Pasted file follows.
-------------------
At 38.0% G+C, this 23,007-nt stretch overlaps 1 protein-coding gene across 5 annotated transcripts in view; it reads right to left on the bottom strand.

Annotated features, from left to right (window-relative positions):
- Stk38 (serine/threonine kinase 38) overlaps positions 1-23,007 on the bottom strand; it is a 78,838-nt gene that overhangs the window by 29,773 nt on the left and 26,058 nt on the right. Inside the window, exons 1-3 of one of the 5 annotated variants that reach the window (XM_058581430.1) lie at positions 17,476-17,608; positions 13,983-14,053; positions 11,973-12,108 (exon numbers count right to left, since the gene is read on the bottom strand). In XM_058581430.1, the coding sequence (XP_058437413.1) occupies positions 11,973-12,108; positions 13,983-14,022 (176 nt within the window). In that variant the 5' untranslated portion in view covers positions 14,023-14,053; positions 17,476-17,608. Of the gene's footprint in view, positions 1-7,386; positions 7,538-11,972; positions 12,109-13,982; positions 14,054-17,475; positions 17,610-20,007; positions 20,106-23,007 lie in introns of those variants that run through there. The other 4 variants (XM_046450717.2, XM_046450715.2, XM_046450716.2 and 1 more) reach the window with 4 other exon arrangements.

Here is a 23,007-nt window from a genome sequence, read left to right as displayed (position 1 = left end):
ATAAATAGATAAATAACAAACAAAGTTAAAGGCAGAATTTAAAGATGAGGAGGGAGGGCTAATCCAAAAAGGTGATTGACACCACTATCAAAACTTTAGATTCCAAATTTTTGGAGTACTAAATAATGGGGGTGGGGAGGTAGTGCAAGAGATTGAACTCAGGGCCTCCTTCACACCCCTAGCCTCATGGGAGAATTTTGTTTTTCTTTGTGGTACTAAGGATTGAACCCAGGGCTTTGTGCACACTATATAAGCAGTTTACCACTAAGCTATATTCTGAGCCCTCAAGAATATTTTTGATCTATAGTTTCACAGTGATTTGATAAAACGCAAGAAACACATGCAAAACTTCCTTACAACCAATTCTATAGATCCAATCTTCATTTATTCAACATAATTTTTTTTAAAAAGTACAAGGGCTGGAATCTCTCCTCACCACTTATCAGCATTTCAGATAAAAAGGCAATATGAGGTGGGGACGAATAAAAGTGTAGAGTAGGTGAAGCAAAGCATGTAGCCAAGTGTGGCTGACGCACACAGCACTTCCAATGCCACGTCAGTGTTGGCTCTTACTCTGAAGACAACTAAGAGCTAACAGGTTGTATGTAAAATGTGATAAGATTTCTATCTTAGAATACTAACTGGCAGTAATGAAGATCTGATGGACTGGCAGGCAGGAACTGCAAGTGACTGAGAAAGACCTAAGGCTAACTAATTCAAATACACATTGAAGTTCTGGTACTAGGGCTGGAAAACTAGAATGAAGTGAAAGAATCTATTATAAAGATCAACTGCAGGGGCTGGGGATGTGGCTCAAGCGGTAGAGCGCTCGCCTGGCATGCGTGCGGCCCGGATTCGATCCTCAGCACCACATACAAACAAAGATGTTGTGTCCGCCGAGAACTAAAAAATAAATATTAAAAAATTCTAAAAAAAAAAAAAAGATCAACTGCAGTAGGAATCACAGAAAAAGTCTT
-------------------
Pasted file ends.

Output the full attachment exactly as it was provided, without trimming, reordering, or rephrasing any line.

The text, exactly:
At 38.0% G+C, this 23,007-nt stretch overlaps 1 protein-coding gene across 5 annotated transcripts in view; it reads right to left on the bottom strand.

Annotated features, from left to right (window-relative positions):
- Stk38 (serine/threonine kinase 38) overlaps positions 1-23,007 on the bottom strand; it is a 78,838-nt gene that overhangs the window by 29,773 nt on the left and 26,058 nt on the right. Inside the window, exons 1-3 of one of the 5 annotated variants that reach the window (XM_058581430.1) lie at positions 17,476-17,608; positions 13,983-14,053; positions 11,973-12,108 (exon numbers count right to left, since the gene is read on the bottom strand). In XM_058581430.1, the coding sequence (XP_058437413.1) occupies positions 11,973-12,108; positions 13,983-14,022 (176 nt within the window). In that variant the 5' untranslated portion in view covers positions 14,023-14,053; positions 17,476-17,608. Of the gene's footprint in view, positions 1-7,386; positions 7,538-11,972; positions 12,109-13,982; positions 14,054-17,475; positions 17,610-20,007; positions 20,106-23,007 lie in introns of those variants that run through there. The other 4 variants (XM_046450717.2, XM_046450715.2, XM_046450716.2 and 1 more) reach the window with 4 other exon arrangements.

Here is a 23,007-nt window from a genome sequence, read left to right as displayed (position 1 = left end):
ATAAATAGATAAATAACAAACAAAGTTAAAGGCAGAATTTAAAGATGAGGAGGGAGGGCTAATCCAAAAAGGTGATTGACACCACTATCAAAACTTTAGATTCCAAATTTTTGGAGTACTAAATAATGGGGGTGGGGAGGTAGTGCAAGAGATTGAACTCAGGGCCTCCTTCACACCCCTAGCCTCATGGGAGAATTTTGTTTTTCTTTGTGGTACTAAGGATTGAACCCAGGGCTTTGTGCACACTATATAAGCAGTTTACCACTAAGCTATATTCTGAGCCCTCAAGAATATTTTTGATCTATAGTTTCACAGTGATTTGATAAAACGCAAGAAACACATGCAAAACTTCCTTACAACCAATTCTATAGATCCAATCTTCATTTATTCAACATAATTTTTTTTAAAAAGTACAAGGGCTGGAATCTCTCCTCACCACTTATCAGCATTTCAGATAAAAAGGCAATATGAGGTGGGGACGAATAAAAGTGTAGAGTAGGTGAAGCAAAGCATGTAGCCAAGTGTGGCTGACGCACACAGCACTTCCAATGCCACGTCAGTGTTGGCTCTTACTCTGAAGACAACTAAGAGCTAACAGGTTGTATGTAAAATGTGATAAGATTTCTATCTTAGAATACTAACTGGCAGTAATGAAGATCTGATGGACTGGCAGGCAGGAACTGCAAGTGACTGAGAAAGACCTAAGGCTAACTAATTCAAATACACATTGAAGTTCTGGTACTAGGGCTGGAAAACTAGAATGAAGTGAAAGAATCTATTATAAAGATCAACTGCAGGGGCTGGGGATGTGGCTCAAGCGGTAGAGCGCTCGCCTGGCATGCGTGCGGCCCGGATTCGATCCTCAGCACCACATACAAACAAAGATGTTGTGTCCGCCGAGAACTAAAAAATAAATATTAAAAAATTCTAAAAAAAAAAAAAAGATCAACTGCAGTAGGAATCACAGAAAAAGTCTT